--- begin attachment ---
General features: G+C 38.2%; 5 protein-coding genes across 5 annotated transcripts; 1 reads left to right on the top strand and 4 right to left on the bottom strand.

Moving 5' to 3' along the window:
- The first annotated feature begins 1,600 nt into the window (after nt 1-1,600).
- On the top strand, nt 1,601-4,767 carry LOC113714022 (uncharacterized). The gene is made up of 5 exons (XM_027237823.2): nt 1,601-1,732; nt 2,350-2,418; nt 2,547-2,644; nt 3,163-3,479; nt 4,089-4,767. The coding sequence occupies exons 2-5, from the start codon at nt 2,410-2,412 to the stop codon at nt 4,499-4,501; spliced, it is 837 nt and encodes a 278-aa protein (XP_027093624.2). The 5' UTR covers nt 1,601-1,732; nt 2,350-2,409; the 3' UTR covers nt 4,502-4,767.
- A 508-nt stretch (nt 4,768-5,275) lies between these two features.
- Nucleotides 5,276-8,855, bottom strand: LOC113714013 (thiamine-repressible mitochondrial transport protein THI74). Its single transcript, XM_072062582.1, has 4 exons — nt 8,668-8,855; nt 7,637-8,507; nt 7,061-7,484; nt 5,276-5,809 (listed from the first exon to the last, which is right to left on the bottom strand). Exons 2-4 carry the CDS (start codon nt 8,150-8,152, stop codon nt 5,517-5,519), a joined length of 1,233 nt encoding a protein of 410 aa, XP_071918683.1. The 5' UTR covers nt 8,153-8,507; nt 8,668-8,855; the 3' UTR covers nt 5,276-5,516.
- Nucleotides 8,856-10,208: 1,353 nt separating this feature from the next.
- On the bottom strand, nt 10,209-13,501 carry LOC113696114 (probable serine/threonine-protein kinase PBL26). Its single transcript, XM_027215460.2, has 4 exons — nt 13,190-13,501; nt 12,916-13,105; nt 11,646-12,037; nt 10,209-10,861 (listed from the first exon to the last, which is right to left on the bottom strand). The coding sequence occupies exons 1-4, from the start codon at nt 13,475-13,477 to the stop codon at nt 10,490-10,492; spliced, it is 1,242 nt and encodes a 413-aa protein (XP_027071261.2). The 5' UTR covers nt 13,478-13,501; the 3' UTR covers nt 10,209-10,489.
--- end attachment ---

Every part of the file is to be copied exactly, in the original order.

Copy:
General features: G+C 38.2%; 5 protein-coding genes across 5 annotated transcripts; 1 reads left to right on the top strand and 4 right to left on the bottom strand.

Moving 5' to 3' along the window:
- The first annotated feature begins 1,600 nt into the window (after nt 1-1,600).
- On the top strand, nt 1,601-4,767 carry LOC113714022 (uncharacterized). The gene is made up of 5 exons (XM_027237823.2): nt 1,601-1,732; nt 2,350-2,418; nt 2,547-2,644; nt 3,163-3,479; nt 4,089-4,767. The coding sequence occupies exons 2-5, from the start codon at nt 2,410-2,412 to the stop codon at nt 4,499-4,501; spliced, it is 837 nt and encodes a 278-aa protein (XP_027093624.2). The 5' UTR covers nt 1,601-1,732; nt 2,350-2,409; the 3' UTR covers nt 4,502-4,767.
- A 508-nt stretch (nt 4,768-5,275) lies between these two features.
- Nucleotides 5,276-8,855, bottom strand: LOC113714013 (thiamine-repressible mitochondrial transport protein THI74). Its single transcript, XM_072062582.1, has 4 exons — nt 8,668-8,855; nt 7,637-8,507; nt 7,061-7,484; nt 5,276-5,809 (listed from the first exon to the last, which is right to left on the bottom strand). Exons 2-4 carry the CDS (start codon nt 8,150-8,152, stop codon nt 5,517-5,519), a joined length of 1,233 nt encoding a protein of 410 aa, XP_071918683.1. The 5' UTR covers nt 8,153-8,507; nt 8,668-8,855; the 3' UTR covers nt 5,276-5,516.
- Nucleotides 8,856-10,208: 1,353 nt separating this feature from the next.
- On the bottom strand, nt 10,209-13,501 carry LOC113696114 (probable serine/threonine-protein kinase PBL26). Its single transcript, XM_027215460.2, has 4 exons — nt 13,190-13,501; nt 12,916-13,105; nt 11,646-12,037; nt 10,209-10,861 (listed from the first exon to the last, which is right to left on the bottom strand). The coding sequence occupies exons 1-4, from the start codon at nt 13,475-13,477 to the stop codon at nt 10,490-10,492; spliced, it is 1,242 nt and encodes a 413-aa protein (XP_027071261.2). The 5' UTR covers nt 13,478-13,501; the 3' UTR covers nt 10,209-10,489.